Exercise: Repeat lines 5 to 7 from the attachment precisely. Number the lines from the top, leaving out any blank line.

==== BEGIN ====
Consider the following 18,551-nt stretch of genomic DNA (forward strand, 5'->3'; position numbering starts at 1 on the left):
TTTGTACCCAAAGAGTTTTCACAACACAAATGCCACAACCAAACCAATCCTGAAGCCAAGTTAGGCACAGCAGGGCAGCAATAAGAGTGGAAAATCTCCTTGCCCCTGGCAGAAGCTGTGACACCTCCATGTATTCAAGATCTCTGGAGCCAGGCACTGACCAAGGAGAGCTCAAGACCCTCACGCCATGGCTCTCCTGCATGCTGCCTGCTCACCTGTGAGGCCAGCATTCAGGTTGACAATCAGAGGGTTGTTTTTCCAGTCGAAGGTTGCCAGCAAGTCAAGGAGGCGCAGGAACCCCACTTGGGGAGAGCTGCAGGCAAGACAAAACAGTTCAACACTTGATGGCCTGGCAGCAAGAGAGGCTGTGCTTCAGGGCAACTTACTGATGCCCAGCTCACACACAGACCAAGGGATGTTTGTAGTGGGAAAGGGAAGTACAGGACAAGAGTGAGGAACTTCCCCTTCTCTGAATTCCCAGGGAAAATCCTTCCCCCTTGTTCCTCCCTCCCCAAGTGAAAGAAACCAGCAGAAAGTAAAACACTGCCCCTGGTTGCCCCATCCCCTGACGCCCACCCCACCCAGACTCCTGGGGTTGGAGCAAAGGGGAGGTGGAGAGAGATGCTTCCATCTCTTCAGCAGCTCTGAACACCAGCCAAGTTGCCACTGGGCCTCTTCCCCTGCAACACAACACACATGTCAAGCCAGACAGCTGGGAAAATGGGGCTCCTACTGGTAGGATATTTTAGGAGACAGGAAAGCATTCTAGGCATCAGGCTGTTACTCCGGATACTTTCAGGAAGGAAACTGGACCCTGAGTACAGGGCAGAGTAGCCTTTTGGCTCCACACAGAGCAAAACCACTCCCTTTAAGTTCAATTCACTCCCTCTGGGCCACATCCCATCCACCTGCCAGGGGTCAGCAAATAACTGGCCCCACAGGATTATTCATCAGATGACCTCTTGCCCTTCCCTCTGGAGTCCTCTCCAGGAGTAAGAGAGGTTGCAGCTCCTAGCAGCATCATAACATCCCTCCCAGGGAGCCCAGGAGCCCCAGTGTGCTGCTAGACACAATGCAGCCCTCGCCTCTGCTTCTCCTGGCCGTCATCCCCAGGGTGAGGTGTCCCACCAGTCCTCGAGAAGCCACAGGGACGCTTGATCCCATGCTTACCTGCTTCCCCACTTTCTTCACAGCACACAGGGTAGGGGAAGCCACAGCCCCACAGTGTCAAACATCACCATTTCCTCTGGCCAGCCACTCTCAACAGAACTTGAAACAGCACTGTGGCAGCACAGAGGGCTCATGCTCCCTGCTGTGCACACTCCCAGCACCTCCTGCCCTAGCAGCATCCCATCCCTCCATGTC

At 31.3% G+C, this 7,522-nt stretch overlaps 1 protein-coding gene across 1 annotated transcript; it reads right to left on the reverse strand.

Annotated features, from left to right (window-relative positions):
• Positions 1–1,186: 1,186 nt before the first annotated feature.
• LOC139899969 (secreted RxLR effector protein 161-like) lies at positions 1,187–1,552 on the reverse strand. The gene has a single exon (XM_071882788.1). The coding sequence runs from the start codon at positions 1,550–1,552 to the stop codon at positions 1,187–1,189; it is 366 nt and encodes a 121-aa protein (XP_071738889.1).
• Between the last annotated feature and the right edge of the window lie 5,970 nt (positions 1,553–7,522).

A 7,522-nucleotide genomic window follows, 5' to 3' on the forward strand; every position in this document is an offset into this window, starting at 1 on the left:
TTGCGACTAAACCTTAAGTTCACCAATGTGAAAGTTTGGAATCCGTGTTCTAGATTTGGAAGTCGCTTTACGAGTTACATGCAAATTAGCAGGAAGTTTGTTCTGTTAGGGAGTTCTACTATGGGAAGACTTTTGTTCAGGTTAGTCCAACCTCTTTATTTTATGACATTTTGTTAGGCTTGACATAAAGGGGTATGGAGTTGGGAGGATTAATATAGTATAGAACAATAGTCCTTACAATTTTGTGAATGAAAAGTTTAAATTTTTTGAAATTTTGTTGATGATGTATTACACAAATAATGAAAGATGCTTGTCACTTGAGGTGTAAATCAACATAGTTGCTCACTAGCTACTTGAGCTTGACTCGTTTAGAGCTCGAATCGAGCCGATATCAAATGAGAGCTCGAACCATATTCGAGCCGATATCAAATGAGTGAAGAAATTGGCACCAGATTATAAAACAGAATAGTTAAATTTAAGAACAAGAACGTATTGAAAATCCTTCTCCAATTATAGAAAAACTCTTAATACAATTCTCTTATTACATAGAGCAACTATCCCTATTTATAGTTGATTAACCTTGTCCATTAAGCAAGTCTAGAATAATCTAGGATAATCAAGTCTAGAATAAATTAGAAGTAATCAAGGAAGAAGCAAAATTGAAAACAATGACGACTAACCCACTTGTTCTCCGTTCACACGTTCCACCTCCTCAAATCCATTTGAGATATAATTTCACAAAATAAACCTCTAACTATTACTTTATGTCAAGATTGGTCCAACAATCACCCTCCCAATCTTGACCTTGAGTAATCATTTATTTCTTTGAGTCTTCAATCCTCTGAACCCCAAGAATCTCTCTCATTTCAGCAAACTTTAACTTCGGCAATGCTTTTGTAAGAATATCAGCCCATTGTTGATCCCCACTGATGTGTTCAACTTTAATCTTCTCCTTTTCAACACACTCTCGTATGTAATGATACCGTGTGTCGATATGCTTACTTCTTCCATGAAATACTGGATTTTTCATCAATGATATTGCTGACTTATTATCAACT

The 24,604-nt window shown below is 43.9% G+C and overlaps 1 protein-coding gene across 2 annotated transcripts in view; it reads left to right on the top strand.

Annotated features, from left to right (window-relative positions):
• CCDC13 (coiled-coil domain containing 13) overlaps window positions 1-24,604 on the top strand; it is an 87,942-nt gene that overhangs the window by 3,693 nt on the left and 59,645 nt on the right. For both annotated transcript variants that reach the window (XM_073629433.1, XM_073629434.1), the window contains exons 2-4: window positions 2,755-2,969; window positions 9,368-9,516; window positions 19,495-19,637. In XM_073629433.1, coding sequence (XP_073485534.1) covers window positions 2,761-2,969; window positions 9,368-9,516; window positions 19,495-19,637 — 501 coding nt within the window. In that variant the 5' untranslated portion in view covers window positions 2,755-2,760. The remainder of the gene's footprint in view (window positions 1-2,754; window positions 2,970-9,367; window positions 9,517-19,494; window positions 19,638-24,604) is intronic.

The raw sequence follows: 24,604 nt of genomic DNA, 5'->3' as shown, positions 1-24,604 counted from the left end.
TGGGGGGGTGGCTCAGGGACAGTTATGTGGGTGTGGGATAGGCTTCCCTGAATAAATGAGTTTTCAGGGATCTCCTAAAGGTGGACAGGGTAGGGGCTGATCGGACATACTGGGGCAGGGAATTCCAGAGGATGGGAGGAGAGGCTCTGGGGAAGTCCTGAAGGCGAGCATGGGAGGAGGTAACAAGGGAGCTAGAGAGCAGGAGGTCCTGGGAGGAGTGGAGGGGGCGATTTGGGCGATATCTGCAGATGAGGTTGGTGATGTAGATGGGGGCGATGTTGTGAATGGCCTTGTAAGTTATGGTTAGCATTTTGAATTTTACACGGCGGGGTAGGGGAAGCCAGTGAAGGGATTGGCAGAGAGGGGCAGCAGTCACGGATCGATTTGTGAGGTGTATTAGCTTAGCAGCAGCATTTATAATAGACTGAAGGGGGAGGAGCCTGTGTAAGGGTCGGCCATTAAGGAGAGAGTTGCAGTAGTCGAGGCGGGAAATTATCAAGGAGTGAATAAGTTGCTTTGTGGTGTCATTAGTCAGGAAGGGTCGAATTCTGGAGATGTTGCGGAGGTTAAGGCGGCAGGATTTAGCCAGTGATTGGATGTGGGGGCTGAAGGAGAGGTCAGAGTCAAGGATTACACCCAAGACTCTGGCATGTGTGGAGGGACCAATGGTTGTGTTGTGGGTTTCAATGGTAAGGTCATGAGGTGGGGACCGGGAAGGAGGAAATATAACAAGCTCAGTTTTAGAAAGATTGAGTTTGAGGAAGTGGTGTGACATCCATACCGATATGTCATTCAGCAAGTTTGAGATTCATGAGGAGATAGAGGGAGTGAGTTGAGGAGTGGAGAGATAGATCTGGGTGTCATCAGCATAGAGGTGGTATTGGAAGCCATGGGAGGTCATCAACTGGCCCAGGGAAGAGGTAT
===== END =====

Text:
• Positions 1–1,186: 1,186 nt before the first annotated feature.
• LOC139899969 (secreted RxLR effector protein 161-like) lies at positions 1,187–1,552 on the reverse strand. The gene has a single exon (XM_071882788.1). The coding sequence runs from the start codon at positions 1,550–1,552 to the stop codon at positions 1,187–1,189; it is 366 nt and encodes a 121-aa protein (XP_071738889.1).
• Between the last annotated feature and the right edge of the window lie 5,970 nt (positions 1,553–7,522).